Crochet and Steeking

While I am a passionate crocheter and will jump, with enthusiasm, into any new crochet technique, I am more tentative when it comes to knitting.  One knitting technique that sounds almost like magic is steeking. Steeking requires knitting a project, such as a cardigan, in the round. Then you cut through your knitted stitches. This technique would turn what looking like a pullover,  because it was knitted in the round, into a cardigan. I would be afraid the entire project and hours of work would unravel.

Crochet and SteekingBut crochet to the rescue! Did you know that crochet is frequently used to reinforce the stitches before steeking, making them safe to cut.

If you are a knitter and crocheter and want to try steeking, check out this great free article from Interweave Knits detailing the process.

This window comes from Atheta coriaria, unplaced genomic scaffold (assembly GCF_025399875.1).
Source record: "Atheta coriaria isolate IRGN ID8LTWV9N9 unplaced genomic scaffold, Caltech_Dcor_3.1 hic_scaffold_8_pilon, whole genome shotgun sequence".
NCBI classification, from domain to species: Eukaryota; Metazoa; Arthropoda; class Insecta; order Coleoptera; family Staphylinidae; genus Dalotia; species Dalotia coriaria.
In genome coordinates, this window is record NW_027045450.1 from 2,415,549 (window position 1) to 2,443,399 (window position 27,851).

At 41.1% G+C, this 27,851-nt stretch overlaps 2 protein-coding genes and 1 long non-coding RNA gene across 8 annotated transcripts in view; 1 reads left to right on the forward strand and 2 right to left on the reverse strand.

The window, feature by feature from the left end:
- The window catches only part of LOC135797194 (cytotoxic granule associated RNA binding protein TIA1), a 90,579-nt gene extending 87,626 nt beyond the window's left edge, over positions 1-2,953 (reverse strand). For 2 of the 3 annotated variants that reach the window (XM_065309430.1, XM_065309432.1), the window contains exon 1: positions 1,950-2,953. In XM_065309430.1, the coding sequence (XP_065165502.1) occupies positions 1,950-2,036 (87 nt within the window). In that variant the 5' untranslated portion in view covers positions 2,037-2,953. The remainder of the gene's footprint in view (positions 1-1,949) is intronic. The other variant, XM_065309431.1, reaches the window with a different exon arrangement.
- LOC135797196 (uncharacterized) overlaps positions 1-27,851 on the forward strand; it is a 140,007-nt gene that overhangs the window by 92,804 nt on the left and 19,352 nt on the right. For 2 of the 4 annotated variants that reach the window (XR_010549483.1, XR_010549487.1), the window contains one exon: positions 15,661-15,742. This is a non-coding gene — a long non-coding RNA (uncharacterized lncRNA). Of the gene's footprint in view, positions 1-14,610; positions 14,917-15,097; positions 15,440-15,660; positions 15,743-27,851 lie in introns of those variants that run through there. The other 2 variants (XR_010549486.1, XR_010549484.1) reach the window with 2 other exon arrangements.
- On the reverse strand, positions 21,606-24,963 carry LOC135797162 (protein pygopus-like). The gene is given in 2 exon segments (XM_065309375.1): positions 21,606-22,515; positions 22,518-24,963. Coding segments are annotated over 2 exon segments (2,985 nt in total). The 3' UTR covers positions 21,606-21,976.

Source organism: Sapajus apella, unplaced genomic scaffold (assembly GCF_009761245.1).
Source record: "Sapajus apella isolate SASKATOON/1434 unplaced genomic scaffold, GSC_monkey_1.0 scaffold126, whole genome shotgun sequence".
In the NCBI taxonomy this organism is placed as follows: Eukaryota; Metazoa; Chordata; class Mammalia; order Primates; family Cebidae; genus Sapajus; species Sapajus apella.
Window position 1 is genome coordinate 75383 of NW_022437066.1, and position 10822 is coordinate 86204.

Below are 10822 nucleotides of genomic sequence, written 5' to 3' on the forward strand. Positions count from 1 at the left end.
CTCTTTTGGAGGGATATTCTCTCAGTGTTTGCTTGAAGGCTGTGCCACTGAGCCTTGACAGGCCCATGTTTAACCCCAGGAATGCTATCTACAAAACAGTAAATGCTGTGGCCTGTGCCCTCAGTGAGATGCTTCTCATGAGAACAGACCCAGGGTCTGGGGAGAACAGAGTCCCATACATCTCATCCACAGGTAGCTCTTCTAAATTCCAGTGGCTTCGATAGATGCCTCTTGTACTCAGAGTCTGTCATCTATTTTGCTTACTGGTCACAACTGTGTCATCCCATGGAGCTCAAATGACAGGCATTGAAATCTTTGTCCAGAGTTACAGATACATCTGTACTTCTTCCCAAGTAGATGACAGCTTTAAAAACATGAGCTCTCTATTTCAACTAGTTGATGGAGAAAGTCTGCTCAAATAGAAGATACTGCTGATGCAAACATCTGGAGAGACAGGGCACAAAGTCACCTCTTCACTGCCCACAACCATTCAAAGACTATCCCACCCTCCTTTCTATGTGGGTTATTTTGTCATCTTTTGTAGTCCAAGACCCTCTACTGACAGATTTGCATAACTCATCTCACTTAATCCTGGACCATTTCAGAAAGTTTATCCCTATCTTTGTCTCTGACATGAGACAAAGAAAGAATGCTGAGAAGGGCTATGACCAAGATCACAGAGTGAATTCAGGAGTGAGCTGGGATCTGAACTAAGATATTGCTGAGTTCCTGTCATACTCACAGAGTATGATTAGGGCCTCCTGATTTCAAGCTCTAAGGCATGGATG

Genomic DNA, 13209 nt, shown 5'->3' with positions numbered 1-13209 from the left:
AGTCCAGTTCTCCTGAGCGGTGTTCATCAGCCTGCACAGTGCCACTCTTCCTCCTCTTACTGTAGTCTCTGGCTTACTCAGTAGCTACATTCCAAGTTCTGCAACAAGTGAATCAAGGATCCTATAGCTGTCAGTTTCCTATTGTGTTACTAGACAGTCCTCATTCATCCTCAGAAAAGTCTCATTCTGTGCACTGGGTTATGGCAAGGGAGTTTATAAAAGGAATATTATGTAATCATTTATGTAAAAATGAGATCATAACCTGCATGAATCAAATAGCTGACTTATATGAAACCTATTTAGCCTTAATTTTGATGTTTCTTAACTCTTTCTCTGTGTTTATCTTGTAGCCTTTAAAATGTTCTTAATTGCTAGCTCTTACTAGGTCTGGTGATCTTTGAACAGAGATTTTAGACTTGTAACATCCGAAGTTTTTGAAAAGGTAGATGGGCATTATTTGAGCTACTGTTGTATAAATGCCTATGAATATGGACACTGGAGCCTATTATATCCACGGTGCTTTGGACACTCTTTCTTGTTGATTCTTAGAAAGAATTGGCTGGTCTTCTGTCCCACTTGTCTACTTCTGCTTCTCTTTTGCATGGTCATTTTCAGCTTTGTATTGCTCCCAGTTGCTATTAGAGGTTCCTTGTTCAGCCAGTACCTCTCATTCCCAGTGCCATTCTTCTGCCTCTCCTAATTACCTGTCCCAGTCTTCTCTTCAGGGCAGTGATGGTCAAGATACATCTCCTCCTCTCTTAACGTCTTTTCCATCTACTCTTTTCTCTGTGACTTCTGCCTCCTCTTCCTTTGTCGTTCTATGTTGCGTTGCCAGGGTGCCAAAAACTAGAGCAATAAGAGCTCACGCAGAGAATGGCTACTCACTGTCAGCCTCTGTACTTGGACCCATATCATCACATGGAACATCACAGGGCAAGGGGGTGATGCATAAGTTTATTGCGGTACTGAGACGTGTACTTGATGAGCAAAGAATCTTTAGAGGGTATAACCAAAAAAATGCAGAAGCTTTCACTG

Steeks: Cutting the Edge

Crocheted Crochet steek reinforcements firmly bind together the sides of two adjacent stitch columns to hold the cut ends securely in place. The method is ideal for sticky or smooth animal fibers still at relatively dense gauges: the applied binding adds security even to yarns that don't felt readily, but it relies on a firm base fabric to stay in place. Crocheted steeks are not suitable for plant fibers or for superwash wools, since the base fabric must have some natural cling. More . . .

Best wishes,

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